By P.J. Casebolt
There is an old adage that says, “When in Rome, do as the Romans do.”
And, while this philosophy may work in some areas, some of the time, it must still be recognized for what it is – chimney corner Scripture. Or, for the purpose of this article, it may be more accurately termed vacation Scripture. Some brethren do things while on vacation that they wouldn’t do at any other time.
The Scriptures teach, and it is generally conceded, that Christians are not to forsake the assembling of themselves together (Heb. 10:25). In his travels, and often under severe conditions, the apostle Paul sought out and found the disciples in the communities where he visited. He found the disciples in Jerusalem (Acts 9:26), in Ephesus (19:1), at Troas (20:7), at both Tyre and Ptolemais (21:4,7), and at Putcoli (28:14).
Sometimes the disciples found Paul, or by their mutual efforts, they found each other (Acts 28:15; 2 Tim. 1:17). Paul looked diligently for the disciples before his conversion in order to persecute them (Acts 8:3; 9:2), but manifested a similar zeal after his conversion in order to edify, and be edified by, the disciples. The enemies of the church sometimes spend more time looking for the true disciples of the Lord than those disciples spend looking for each other.
Under normal conditions, brethren tend to assemble with and fellowship those brethren with whom they are in agreement on such matters as the identity, work, worship, organization, and mission of the church. But let those same brethren go on vacation to Florida or some other geographical area for a few days, weeks, or even months, and they will assemble wherever it is convenient.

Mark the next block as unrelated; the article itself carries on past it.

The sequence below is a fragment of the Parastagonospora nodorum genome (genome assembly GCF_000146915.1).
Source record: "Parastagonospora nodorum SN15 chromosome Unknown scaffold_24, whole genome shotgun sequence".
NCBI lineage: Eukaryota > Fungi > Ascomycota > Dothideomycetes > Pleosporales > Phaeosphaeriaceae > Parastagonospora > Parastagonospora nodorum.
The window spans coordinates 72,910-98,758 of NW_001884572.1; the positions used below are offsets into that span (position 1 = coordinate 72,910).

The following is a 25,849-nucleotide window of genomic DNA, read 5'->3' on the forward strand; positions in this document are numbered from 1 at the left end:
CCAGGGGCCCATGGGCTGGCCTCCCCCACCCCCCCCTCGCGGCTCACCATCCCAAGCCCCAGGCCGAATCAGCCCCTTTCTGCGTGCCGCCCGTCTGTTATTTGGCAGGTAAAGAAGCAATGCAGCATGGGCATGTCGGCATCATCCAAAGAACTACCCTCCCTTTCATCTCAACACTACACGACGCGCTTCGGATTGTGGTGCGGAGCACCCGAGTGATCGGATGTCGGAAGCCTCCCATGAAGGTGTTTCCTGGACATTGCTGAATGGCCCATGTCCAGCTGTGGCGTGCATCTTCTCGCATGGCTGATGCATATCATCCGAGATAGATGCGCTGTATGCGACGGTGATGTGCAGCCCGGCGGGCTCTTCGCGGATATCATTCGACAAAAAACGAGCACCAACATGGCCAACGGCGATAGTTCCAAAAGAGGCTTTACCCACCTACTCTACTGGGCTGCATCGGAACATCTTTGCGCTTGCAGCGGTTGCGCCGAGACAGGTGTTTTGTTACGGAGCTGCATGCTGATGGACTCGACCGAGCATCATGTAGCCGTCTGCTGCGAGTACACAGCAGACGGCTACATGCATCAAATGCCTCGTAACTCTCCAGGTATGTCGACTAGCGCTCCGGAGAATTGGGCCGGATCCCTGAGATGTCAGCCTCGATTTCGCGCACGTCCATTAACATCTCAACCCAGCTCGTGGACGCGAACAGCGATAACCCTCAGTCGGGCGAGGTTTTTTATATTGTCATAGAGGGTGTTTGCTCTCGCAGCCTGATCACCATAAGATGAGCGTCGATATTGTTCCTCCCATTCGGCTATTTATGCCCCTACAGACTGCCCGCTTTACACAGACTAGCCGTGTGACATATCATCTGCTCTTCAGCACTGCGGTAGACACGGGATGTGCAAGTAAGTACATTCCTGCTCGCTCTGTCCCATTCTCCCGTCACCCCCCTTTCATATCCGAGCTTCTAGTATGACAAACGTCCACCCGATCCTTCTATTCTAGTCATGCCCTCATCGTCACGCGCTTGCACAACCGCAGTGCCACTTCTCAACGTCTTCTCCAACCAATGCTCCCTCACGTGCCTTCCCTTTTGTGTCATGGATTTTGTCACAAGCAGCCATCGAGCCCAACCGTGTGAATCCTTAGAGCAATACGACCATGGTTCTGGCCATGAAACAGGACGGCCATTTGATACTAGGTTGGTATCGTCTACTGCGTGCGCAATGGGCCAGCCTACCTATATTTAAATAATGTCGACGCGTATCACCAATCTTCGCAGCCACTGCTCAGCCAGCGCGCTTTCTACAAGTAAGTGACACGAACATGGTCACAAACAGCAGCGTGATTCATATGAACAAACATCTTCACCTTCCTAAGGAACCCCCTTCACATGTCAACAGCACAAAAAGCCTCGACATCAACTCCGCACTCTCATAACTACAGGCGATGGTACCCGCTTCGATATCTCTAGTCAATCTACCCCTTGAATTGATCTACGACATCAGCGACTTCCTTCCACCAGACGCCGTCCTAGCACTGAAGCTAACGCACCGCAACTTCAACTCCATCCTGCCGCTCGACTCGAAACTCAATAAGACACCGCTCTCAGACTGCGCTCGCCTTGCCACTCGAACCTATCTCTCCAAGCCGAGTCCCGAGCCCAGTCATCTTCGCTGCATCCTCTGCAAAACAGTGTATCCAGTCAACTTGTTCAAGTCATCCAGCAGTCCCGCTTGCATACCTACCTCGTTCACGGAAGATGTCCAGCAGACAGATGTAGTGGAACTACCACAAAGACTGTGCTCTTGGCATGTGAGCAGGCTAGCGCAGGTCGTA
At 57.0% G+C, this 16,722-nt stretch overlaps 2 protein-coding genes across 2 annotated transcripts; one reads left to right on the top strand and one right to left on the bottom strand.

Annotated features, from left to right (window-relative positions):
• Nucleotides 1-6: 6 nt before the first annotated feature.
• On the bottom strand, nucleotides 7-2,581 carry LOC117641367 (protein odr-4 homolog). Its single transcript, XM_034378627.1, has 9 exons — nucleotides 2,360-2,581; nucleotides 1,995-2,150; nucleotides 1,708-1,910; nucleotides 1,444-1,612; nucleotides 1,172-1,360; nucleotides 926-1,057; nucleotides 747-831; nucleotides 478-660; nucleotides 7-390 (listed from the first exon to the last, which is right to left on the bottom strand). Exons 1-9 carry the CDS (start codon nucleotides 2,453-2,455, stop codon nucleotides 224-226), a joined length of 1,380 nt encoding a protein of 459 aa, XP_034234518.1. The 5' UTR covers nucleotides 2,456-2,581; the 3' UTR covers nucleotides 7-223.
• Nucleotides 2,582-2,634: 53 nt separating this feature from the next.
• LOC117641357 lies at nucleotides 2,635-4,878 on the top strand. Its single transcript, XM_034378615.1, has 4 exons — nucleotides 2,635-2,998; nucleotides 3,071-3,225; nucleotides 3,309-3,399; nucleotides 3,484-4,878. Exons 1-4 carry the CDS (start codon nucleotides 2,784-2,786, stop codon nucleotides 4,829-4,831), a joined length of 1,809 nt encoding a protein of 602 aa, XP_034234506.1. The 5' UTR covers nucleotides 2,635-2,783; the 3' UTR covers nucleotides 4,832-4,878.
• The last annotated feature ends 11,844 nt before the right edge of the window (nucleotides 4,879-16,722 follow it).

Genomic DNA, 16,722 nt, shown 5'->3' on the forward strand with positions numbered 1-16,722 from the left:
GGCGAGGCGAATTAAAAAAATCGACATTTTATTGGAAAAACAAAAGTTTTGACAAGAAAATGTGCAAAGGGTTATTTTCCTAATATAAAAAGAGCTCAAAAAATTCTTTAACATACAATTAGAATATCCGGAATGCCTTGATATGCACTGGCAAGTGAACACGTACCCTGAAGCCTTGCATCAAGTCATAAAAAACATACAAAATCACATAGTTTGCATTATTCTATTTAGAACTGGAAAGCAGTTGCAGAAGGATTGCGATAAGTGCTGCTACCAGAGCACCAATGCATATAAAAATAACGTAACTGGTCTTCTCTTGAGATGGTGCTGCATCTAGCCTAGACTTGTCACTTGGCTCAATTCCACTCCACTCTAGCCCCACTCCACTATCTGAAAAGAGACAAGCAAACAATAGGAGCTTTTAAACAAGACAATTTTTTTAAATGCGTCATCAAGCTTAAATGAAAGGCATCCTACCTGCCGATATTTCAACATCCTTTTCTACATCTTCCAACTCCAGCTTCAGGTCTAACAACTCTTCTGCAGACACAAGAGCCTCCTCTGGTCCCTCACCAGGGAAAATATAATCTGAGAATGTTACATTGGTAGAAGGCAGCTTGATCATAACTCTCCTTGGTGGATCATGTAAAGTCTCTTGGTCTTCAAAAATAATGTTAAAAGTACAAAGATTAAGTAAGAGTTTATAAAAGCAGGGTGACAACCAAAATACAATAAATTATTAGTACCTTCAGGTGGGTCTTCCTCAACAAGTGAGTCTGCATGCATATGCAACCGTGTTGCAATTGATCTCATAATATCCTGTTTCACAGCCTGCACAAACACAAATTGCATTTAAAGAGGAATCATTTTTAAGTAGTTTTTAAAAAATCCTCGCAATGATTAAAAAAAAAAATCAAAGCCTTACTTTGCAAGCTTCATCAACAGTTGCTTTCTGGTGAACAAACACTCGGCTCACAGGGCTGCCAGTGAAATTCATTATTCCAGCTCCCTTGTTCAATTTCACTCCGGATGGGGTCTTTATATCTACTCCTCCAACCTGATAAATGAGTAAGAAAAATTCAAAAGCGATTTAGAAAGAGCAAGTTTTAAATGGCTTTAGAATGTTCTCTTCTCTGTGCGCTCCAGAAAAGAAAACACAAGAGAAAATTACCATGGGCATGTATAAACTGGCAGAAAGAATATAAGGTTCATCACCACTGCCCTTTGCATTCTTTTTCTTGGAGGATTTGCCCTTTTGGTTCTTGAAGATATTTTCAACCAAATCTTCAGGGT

And, this inconsistent practice isn’t just a one-sided thing. Those who consider themselves to be of a liberal or conservative attitude back in their home communities will switch their loyalties like vacillating politicians. When in “Rome,” they will fellowship the very thing which they condemn at other times and places.
I have known brethren to stop on vacation and “observe” the Lord’s supper with the digressive Christian Church, instrumental music, missionary societies and all. Yet, the Lord said his supper would be in his kingdom (Matt. 26:29). Some say if they had to make a choice, they would prefer Catholicism to Buddhism, Protestantism to Catholicism, the Christian Church to the Baptist Church, or a liberal church of Christ to a Crossroads church of Christ.
We should speak and practice those things which constitute “sound doctrine” (Tit. 2:1), and we should have no fellowship with those things which are “contrary to sound doctrine” (1 Tim. 1:10). The idea that “it is better to do something wrong than to do nothing” was born of rank liberalism, and violates the Scriptures in both precept and principle (Rom. 3:8).
Anyone may become lost, receive the wrong directions, be deceived by false information, or encounter circumstances beyond his control. But brethren get themselves into some of the aforementioned predicaments through negligence or a lack of conviction. “Let every man be persuaded in his own mind” applies not only to things which are optional (Rom. 14:5), but also to things which have been legislated (Jas. 4:17). We don’t have to be condemned by others, we condemn ourselves by allowing that which we condemn in others (Rom. 2:1; 14:22).
In order to take our phrase out of the realm of chimney corner or vacation scripture, and make it harmonize with the Holy Scriptures, we might say, “When in Rome, do as the Romans do, provided the Romans are doing things ‘in the name of the Lord Jesus Christ'” (Col. 3:17).
Guardian of Truth XXXV: 12, p. 357
June 20, 1991